When it comes to mass extinction, the size of meteorites doesn’t matter.
(ORDO NEWS) — A new study shows that it is the composition of the rock that the meteorite crashes into, not its size, that triggers the extinction-level event.
It’s a well-known story from our planet’s past: A giant space rock crashes into Earth, causing a catastrophe that ends in a mass extinction. One might think that the size of the incoming impactor is important in determining which strikes will cause such massive destruction. But new research suggests that something else may matter more: The composition of the ground where the meteorite hits.
The paper, published December 1, 2021 in the Journal of the Geological Society, is dedicated to explaining why some meteorite impacts cause mass extinctions while others do not. For example, the famous impact that killed the dinosaurs and left the Chicxulub crater was much smaller than many other impacts that did not lead to mass extinction of species. Why might this be so?
It’s all about the dust
An international team of researchers, including experts in mineralogy, climate, asteroid composition and paleontology, has addressed this issue by studying 33 collisions over the past 600 million years. In particular, they studied minerals contained in a huge amount of dust, which is thrown into the atmosphere by an incoming meteorite. This dust can greatly change the Earth’s climate – and it is this climate change that researchers believe is the main cause of mass extinctions after collisions.
This study uncovered something intriguing: Whenever a common mineral called potassium feldspar (also called K-feldspar or Kfs) was present in high concentrations in the rocks that the meteorite crashed into, the collision resulted in a mass extinction.
In the 33 collisions they studied, this happened regardless of the size of the impactor, which means that small meteorites that hit areas rich in Kfs are more likely to cause a mass extinction than large meteorites that hit regions without a lot of Kfs.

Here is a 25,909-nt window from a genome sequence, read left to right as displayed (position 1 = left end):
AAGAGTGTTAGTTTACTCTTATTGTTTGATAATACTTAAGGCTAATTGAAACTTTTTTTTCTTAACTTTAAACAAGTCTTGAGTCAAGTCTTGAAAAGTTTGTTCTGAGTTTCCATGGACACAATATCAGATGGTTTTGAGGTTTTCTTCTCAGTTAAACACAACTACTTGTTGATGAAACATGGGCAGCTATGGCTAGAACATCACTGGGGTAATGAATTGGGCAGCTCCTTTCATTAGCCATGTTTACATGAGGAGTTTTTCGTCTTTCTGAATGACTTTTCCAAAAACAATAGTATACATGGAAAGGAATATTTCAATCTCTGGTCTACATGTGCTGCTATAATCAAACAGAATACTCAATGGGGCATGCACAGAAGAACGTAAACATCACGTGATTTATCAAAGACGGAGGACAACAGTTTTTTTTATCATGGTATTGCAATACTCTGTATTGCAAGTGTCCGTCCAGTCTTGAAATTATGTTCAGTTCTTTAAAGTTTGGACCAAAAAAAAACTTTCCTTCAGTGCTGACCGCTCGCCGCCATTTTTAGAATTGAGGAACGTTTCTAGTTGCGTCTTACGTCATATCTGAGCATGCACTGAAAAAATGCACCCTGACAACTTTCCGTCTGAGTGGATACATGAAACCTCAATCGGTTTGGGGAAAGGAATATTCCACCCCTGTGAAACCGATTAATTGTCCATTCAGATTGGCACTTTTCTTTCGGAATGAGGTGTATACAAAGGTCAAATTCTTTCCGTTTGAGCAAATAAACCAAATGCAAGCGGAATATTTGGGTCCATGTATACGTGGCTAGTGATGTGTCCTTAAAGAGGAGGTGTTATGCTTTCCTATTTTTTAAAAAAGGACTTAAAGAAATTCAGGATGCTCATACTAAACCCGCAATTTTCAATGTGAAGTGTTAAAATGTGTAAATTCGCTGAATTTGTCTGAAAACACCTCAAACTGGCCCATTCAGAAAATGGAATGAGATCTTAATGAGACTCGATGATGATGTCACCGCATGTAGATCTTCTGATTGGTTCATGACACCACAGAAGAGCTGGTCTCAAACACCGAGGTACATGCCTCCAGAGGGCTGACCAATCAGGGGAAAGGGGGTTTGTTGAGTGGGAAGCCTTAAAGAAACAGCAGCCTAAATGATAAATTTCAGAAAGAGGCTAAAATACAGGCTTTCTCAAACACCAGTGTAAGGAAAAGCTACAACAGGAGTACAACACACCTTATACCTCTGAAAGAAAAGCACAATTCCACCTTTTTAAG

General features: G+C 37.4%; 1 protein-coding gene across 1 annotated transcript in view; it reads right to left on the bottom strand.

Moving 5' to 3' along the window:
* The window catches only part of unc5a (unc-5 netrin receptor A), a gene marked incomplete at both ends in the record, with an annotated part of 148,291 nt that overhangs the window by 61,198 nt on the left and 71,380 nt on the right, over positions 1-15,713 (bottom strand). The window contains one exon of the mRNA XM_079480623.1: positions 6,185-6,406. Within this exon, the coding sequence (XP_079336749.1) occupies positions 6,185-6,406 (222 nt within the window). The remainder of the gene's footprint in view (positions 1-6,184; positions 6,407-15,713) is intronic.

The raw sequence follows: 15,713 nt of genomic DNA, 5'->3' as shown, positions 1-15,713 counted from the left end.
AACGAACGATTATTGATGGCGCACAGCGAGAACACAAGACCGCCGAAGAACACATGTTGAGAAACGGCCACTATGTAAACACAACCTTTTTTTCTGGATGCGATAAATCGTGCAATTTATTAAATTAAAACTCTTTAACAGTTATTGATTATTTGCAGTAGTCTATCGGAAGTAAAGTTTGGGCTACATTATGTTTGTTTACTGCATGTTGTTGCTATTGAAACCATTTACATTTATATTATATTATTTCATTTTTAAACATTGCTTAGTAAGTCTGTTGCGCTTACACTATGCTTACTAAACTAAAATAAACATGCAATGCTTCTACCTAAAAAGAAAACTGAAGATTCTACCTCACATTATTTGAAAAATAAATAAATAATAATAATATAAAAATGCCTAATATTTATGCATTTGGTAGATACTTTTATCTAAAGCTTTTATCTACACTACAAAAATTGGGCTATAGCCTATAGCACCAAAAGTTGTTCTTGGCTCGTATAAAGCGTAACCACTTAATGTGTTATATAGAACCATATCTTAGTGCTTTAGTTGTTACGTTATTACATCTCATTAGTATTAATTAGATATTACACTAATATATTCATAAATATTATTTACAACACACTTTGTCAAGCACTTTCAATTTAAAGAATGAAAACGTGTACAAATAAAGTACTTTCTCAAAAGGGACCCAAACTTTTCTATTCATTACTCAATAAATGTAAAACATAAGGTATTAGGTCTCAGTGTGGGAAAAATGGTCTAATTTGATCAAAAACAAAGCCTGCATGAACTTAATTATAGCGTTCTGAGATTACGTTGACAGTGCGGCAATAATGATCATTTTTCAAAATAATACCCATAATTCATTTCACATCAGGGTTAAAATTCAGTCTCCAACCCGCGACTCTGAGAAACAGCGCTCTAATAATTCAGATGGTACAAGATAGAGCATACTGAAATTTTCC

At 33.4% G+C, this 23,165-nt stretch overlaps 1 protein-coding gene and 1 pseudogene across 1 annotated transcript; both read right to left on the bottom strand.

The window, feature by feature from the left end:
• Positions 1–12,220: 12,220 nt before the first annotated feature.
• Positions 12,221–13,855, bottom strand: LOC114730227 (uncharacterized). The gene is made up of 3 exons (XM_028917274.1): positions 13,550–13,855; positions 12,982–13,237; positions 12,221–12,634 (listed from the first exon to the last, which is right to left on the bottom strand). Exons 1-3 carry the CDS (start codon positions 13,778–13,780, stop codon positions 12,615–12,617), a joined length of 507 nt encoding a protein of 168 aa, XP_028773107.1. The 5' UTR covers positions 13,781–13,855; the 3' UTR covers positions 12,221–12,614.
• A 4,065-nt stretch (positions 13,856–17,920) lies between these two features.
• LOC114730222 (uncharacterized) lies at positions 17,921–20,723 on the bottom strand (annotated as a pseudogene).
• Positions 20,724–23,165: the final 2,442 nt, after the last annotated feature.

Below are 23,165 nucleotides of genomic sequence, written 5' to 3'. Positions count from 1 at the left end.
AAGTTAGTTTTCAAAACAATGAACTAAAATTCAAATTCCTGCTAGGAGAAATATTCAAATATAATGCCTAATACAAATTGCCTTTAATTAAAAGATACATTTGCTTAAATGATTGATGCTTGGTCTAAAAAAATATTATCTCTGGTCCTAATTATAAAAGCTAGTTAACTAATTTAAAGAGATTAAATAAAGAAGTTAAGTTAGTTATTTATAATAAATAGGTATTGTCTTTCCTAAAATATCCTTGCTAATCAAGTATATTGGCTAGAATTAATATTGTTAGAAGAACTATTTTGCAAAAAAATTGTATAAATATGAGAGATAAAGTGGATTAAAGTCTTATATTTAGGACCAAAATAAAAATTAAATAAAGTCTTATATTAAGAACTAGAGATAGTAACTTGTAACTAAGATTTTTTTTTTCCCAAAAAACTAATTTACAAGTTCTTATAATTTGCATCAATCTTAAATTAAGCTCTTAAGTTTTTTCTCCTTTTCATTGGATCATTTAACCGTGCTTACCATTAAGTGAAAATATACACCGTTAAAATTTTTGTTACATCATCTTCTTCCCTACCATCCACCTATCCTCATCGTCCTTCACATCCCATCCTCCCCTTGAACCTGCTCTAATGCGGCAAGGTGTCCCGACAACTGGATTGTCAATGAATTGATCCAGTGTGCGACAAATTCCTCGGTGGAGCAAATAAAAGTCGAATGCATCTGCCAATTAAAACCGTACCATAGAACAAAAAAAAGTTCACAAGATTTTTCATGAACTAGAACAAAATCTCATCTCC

Why is this happening? It turns out that Kfs is a mineral called an ice nucleator, which means that ice forms around it, creating ice crystals in the atmosphere. These ice crystals have a profound effect on clouds, which play a vital role in balancing the Earth’s climate. In particular, Kfs makes clouds more transparent and allows more sunlight to pass through, warming the Earth’s surface.
It also has side effects that could further disrupt the Earth’s climate. Usually, when the climate warms, the ice crystals in the clouds melt, which reduces their transparency, blocking sunlight and balancing the climate. But an excess of Kfs in the atmosphere makes it harder for ice crystals in clouds to melt, which could further exacerbate global warming.
In the immediate aftermath of any major impact, the massive amount of ejected dust can cause cooling as it blocks sunlight. But the researchers say this effect, called impact winter, is small and often lasts less than a year. A more significant effect, they say, occurs over the course of 1,000 to 100,000 years, as dust rich in Kfs continues to seed ice crystals in the atmosphere.
Ultimately, impacts in regions of the Earth rich in Kfs cause long-term global warming, which in turn is associated with mass extinctions. Thus, it appears that the mineralogy of the impact site is more important than the size of the impactor.
“When we put all the data together, it turned out that life continued as normal during the fourth largest impact [in the study], with a crater diameter of 48 kilometers [30 miles], while an impact half the size was associated with a mass extinction of just 5 million years ago,” study co-author Chris Stevenson of the University of Liverpool in the UK said in a press release.
This work “demonstrates that not the size of the impact, but the content of Kfs in the ejecting shell is correlated between meteorite impacts and mass extinction events,” the article says. The next step, of course, is to determine exactly how extinctions occur during these warming episodes and how long the effect lasts.
The article ends on a deep – and perhaps ominous – note: “The available evidence suggests that, to this day, only meteor impacts have been able to change the mineralogy of the atmosphere with such (geological) suddenness and persistence,” the article says.
But now everything has changed. Humans today have the ability to control climate change – and mass extinctions – through the changes we make to our atmosphere in ways that previously could only be achieved through giant impacts. And this imposes on modern society a certain responsibility for what power we have over our planet.
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